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Adam Sinclair (right) in a scene from "Ecstasy"

Campaigning against drugs in Sault Ste. Marie is not the first thing you might associate with Irvine Welsh, the Scottish writer best known for his cult story of Edinburgh heroin addicts Trainspotting.

So why his recent visit to the Soo?

Officially, the trip was for a cameo as an anti-drug Scots businessman in Ecstasy, an independent film adapted from one of his novellas. But his enthusiasm for the project, from the actors to the script, suggests something more was at stake. Something, say, a decade longer than a cameo.

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It's been 10 years since Welsh first met Toronto filmmaker Rob Heydon to discuss the project. In that time the film has had to recast a lead actor, move shooting to another country and won and lost financing (a few times). After all that, Welsh just had to be on set.

"I keep encouraging Rob because it's been such a lonely furrow he's plowed the last 10 years," he says in a telephone interview from Sault Ste. Marie. "He's never wavered for a moment and he's come so close a few times."

Ecstasy is a romantic comedy about unhappily married Heather (played by Canada's Kristin Kreuk) and hard partying Lloyd (Scotsman Adam Sinclair), who meet at a nightclub. Heather manages to shed her husband, but can Lloyd give up drugs and other distractions? The young couple is called on to identify what's chemical about attraction and what's real. Or as Heydon puts it, the film moves from looking at the love of ecstasy, to the ecstasy of love.

Heydon has researched all sorts of ecstatic experiences: from the drug (Ecstasy is made from a banned drug called MDMA, an empathogen once used in marital therapy) to dancing (many cultures employ dance to enter a trance state). "Now," Heydon says during an interview on set in Toronto, "everyone is texting, e-mailing, like time is sped up, everyone is in a rush to get there quicker, to reach a transcendental state as quickly as they can. If there's a pill, they'll take it. But what are the repercussions of that on their family, friends and society at large?"

Still, the heart of Heydon's film is the relationship between Lloyd and Heather. Although it touches on the after-hours scene and is aimed at a younger crowd, Ecstasy is not "just another drug film," he says. "As in Clockwork Orange, the third act shows them growing up and getting out of their old ways, shedding their skin."

Heydon explains this with the quiet calm he demonstrates on set, a calm he's surely needed over 10 years. It's difficult to get a film financed at the best of times, but this film was particularly tough because of the content. He says that private investors have pulled out at the last minute. He had trouble getting backing from Scottish Screen, the country's national development agency, which he says tried to disqualify the project from funding, even saying Welsh wasn't Scottish (he is).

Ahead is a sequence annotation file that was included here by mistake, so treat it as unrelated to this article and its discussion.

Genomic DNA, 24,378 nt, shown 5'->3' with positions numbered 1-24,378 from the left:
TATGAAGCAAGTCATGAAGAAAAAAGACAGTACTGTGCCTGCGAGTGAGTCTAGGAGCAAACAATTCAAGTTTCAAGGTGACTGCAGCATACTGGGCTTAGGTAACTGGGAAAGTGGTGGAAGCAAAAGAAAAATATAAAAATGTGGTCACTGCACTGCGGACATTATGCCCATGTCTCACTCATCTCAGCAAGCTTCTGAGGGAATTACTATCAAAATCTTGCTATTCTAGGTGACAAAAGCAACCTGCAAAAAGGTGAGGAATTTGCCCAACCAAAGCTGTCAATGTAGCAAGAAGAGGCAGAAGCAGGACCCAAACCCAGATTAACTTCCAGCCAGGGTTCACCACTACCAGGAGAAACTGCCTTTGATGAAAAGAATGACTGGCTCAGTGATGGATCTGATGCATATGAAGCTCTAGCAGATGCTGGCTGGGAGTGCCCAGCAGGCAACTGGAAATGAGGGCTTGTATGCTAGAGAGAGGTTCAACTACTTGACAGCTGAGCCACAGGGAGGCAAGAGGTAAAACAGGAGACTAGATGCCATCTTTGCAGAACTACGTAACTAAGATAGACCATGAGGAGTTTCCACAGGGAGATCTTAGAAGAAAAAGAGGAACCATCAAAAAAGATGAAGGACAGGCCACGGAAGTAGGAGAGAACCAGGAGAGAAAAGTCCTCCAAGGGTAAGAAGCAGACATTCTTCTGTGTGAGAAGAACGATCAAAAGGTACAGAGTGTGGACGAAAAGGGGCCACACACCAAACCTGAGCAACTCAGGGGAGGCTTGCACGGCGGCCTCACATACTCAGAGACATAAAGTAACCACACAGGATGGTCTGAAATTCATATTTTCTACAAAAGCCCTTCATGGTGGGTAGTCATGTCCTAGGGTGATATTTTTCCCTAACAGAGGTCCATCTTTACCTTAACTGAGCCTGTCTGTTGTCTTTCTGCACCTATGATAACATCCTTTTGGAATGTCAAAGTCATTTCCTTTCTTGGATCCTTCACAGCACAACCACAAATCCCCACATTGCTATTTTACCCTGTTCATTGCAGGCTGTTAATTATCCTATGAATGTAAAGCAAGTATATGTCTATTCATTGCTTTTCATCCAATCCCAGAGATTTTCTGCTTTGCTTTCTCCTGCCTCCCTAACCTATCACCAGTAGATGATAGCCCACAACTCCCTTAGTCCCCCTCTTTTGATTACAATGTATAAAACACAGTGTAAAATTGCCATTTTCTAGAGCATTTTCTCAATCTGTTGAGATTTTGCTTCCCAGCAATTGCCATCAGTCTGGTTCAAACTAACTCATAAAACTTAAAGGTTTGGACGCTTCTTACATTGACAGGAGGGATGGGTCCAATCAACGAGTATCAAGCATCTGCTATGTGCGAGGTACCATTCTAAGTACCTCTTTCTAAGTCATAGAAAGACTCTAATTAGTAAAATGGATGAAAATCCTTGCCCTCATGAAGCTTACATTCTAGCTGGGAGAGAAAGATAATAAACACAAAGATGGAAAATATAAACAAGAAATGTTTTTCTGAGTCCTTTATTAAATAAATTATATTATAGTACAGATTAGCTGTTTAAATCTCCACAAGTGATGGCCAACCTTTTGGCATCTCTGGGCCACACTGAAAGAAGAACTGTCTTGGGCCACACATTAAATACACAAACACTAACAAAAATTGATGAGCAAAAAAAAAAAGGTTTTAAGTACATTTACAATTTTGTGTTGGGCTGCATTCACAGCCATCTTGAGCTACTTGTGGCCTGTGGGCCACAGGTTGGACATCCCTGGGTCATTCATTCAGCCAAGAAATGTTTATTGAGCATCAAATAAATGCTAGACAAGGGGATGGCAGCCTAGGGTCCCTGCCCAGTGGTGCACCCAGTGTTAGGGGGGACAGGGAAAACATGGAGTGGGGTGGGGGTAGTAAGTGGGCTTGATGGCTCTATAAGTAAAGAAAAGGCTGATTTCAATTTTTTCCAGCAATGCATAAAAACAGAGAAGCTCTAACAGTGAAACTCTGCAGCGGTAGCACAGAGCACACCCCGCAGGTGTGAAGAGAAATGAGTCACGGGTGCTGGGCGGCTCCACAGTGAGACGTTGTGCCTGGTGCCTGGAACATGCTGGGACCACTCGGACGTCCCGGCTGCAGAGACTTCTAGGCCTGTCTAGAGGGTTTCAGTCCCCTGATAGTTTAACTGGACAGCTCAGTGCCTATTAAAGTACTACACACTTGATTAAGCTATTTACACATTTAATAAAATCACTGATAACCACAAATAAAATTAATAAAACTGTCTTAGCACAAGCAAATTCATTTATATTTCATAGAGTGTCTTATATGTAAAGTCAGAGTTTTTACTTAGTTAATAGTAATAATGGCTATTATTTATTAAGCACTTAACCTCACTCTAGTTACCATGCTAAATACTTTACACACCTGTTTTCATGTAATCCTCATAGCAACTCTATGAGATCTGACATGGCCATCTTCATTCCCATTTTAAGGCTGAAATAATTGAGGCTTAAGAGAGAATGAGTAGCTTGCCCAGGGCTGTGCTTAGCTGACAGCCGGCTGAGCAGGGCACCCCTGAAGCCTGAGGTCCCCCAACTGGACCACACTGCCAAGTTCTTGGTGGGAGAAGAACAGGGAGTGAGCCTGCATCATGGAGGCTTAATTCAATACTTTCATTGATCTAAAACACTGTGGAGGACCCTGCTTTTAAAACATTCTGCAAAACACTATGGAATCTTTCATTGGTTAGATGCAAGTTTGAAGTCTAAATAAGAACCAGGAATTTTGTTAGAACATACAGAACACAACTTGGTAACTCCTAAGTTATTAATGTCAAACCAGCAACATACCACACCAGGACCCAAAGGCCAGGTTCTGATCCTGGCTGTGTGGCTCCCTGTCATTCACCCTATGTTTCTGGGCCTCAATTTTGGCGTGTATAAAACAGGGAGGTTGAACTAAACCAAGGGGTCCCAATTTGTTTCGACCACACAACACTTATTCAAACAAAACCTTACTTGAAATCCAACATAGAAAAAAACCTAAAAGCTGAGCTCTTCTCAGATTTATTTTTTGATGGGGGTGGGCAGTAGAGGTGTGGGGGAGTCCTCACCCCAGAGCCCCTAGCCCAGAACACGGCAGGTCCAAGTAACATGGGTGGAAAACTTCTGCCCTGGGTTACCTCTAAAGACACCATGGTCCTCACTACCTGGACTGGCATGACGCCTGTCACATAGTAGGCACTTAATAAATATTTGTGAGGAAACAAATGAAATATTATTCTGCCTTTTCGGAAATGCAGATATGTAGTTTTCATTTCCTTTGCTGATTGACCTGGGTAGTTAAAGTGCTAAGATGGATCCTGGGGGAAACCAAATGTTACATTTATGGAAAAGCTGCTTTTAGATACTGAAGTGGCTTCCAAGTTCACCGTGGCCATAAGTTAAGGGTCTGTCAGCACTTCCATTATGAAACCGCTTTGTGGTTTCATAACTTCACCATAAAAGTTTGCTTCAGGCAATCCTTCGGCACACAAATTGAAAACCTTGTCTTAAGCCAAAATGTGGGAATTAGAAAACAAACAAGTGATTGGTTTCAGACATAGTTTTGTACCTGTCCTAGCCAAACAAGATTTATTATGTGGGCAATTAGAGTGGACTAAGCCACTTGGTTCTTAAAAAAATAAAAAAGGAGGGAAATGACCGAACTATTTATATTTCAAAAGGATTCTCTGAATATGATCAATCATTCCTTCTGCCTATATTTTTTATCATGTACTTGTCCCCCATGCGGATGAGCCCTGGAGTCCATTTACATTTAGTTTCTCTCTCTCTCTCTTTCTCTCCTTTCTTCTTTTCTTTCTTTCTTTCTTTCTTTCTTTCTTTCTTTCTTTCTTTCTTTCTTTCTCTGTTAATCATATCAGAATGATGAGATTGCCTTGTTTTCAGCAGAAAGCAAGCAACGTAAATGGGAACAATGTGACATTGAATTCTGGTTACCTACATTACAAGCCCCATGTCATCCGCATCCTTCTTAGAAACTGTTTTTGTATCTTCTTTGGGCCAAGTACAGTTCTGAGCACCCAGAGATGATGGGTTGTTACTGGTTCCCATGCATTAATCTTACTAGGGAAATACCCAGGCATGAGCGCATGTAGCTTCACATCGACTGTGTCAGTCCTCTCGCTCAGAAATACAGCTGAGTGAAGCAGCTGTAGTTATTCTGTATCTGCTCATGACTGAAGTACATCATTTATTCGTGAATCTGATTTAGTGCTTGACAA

And then there's just sheer bad luck. At one point, the film was set to begin in Scotland, but changes in tax laws caused the financing to fall apart. He was ready to shoot last year, but his original female lead, Lisa Ray, was diagnosed with a rare form of bone cancer.

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Heydon describes the project's fits and starts as a room filled with balloons. "You're trying to collect all these balloons into a corner and you start pulling all the strings down. But if one of them goes free you have to let all the balloons go and start all over again."

As the deals came and went, Ecstasy changed from a U.K. production to a Canadian-U.K. co-production and, finally, to a wholly Canadian project. With some help from the Northern Ontario Heritage Fund (he has investors), shooting finally kicked off in late 2010. Most of Ecstasy has been filmed in Sault Ste Marie, with a day in both Toronto and Kitchener, Ont. In coming months, some exteriors and establishing shots will be filmed in Edinburgh.

This is the 40-year-old's first narrative feature. He's an award-winning music video and commercial filmmaker and has also worked on documentaries. But for this project, Heydon has had to wear many hats - director, co-writer and producer. He says it's been a team project, but of course, the team hasn't been on it for 10 years like he has.

And he's had more than the film to occupy him. In the past decade he's married and had three children. He's also lined up other work, including a role as the Canadian co-producer of an upcoming feature Gaza, starring Helen Mirren. Asked when that will start, he shrugs: They're "waiting on Helen."

Perhaps only someone who has spent 10 years on an artistic labour of love can casually wait on Dame Mirren.

Heydon doesn't mention that Ecstasy is actually the name of a collection of three Welsh novellas. The story of Heather and Lloyd has a title more appropriate to the man behind the project - The Undefeated.

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